Tips for Buying Garden Seed

Happy St. Patrick’s day from the Houligan Homestead!

I know that I may be just a little late, but I have finally started to pick out my seeds for the season. The garden plans this year are going to be be very simple, and I will only be growing a few basic things. Anything that needs to be started ahead, like tomatoes, we will have to buy the seedlings. I may attempt a mini greenhouse to start some seeds, but nothing substantial. Even if I am only planning a simple garden, there are a few important things that I will focus on when I buy my seeds.

Most importantly, I live in Maine and have a rather short growing season. The seeds I pick have to have a shorter growth period than if I lived in Florida. Sounds obvious, but it hasn’t always been something I really noticed. Seed catalogs list how long it takes a plant from start to when it is producing. I also buy from a Maine seed company that provides seeds that do well in Maine. It is sometimes hard to find a good local seed provider, but look around to see what you can find. You can also sometimes buy local seeds at the farmer’s market, local farmers, and even try your neighbors. Another excellent solution is to save seeds.  I got a batch of accidental giant pumpkin seeds from a friend a hope to get some awesome giant jack-o-lantern pumpkins for the fall.

Once you have found the best local seeds you can find, now you need to pick the best seed they offer. I use Pinetree Gardens, who has a safe seed pledge and offers many open pollinated varieties. Open pollinated is very important if you want to save seed for the next year, or if you want to save seeds for a seed exchange. I hope to host a seed exchange on “Seed Swap Day” over the winter next year. Open pollinated seeds will produce viable seeds so that you have some to save. Hybrid varieties may not produce “true” offspring or any seeds at all. There will not be good seed to save.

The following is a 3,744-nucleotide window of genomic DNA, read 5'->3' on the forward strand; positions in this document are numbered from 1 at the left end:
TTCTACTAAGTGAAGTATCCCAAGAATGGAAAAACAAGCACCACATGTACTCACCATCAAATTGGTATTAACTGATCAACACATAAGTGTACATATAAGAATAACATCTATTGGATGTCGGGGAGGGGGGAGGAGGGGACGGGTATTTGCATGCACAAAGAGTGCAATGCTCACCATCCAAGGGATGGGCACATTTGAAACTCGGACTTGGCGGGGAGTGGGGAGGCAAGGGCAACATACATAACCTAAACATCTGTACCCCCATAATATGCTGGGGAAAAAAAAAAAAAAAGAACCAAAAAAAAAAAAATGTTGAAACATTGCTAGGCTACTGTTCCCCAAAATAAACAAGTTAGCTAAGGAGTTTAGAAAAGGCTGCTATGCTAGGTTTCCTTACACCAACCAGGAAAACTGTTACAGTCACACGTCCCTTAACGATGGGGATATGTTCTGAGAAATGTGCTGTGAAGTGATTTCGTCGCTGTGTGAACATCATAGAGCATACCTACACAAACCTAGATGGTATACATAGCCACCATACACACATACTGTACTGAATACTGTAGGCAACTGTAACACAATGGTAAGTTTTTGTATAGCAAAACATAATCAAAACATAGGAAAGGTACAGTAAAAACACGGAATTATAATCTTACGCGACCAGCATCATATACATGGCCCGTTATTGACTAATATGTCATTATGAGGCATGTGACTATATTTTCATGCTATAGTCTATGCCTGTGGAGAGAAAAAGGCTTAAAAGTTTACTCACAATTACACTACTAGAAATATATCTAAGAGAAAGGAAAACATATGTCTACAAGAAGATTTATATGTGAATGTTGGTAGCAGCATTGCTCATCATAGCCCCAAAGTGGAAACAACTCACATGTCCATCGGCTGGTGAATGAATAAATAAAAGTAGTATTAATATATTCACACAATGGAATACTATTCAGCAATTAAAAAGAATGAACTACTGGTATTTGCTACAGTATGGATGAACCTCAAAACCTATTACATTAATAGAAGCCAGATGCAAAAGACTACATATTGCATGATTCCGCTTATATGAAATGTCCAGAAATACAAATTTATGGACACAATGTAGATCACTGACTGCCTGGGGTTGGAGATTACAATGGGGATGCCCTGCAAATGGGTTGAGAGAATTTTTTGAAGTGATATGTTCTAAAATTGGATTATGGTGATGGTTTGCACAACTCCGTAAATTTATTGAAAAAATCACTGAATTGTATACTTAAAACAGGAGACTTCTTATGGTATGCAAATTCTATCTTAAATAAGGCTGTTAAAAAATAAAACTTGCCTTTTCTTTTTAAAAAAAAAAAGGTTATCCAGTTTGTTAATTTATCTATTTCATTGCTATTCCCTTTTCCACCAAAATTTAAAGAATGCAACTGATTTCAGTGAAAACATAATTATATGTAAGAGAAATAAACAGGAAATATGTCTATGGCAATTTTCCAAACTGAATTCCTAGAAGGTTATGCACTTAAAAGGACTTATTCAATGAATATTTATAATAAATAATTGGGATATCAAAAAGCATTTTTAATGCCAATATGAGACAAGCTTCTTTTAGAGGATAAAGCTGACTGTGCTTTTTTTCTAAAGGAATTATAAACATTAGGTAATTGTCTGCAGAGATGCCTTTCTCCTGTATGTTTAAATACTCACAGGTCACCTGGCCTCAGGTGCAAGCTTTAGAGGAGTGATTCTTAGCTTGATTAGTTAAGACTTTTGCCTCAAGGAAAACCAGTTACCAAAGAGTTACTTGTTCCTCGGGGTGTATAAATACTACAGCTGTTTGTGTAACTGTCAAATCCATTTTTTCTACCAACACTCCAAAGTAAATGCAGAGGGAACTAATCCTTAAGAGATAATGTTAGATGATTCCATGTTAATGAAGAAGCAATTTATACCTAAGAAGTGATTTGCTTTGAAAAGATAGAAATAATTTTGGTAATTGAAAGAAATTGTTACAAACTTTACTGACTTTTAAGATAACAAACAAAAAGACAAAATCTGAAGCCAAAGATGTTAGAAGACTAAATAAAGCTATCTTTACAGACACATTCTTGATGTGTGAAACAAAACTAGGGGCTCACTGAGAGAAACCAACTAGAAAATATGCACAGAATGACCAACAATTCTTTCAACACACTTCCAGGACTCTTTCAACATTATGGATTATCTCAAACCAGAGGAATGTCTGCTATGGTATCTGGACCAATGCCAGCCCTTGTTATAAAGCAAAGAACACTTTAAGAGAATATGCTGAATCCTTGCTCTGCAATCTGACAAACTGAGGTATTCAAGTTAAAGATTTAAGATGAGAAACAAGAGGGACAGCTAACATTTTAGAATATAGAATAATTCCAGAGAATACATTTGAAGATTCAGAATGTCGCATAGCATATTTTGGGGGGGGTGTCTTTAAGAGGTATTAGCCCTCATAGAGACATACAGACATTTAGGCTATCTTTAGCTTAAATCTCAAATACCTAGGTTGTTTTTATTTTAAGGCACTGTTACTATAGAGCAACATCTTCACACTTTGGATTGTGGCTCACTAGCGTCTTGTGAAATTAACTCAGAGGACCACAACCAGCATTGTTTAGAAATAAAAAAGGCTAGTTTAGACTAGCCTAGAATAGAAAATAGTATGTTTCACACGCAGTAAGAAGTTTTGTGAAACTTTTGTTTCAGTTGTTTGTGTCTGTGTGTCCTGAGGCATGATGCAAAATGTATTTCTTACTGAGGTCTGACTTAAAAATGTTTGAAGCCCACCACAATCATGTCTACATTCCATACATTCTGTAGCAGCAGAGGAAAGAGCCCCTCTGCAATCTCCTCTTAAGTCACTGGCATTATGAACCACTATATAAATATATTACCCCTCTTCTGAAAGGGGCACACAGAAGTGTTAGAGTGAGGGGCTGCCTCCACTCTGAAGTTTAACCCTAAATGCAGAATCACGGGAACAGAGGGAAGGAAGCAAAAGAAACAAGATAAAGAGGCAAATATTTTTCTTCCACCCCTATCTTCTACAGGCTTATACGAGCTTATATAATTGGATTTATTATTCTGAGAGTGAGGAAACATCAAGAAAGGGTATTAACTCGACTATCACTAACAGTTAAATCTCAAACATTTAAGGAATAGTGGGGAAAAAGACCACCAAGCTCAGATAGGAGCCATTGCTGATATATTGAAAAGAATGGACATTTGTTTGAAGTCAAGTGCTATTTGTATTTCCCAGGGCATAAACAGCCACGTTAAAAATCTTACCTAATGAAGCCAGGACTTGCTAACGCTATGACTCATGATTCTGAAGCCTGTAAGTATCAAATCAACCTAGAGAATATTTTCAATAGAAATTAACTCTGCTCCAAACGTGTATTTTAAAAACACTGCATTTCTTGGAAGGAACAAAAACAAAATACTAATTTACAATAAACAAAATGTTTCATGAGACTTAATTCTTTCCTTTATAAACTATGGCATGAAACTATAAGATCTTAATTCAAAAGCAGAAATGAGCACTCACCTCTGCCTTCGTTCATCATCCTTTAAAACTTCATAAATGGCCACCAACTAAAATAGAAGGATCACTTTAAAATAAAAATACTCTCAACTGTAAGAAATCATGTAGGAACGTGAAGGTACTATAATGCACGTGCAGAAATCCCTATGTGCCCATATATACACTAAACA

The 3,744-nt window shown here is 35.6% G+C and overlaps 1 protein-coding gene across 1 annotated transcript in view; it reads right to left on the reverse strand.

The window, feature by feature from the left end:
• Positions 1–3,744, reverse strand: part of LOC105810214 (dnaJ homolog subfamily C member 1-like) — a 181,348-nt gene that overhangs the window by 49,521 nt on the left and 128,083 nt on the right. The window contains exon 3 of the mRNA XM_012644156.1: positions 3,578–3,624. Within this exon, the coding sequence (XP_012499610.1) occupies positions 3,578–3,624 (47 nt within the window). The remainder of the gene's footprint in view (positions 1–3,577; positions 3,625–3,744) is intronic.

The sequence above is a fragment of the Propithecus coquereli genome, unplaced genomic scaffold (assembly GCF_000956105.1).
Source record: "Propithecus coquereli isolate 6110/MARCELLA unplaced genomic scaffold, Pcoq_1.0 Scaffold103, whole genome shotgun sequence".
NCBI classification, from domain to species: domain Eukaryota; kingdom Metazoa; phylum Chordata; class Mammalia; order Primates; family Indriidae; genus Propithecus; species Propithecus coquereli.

Another consideration when saving seeds is cross pollination. If you grow two different types of tomato next to each other, the offspring will not be “true” to what you planted. You have to learn what can be planted next to each other and what cannot. Some things, like corn, have to be spaced very far from each other to prevent cross pollination while something like squash can be grown closer together if you plant different species. Saving seed is an excellent option, just be sure you do some research before you start getting crazy mixed up plants. Don’t forget: you can purposely cross different varieties of plants just to see what happens. I plan to try this with gourds, save the seed, and see what I get. Should make an interesting item to swap!

Finally, when I buy seeds, I take some companion planting into consideration. Some plants grow better, or worse, when planted near other plants. Carrots and radish can be planted together because the radish sprout before the carrots and break up the ground for the carrots to sprout. Marigolds and nasturtiums are excellent pest deterrents and can be planted all throughout your garden.

This is a very short and basic idea of how I pick out what I plan to grow. I plan to go into more detail on each of the crops I plant throughout the spring. If you haven’t already purchased your seeds, keep in mind that you should try and save some seeds for the swap! I plan to do some posts on seed saving as well, so there will more information as we go. Happy growing!

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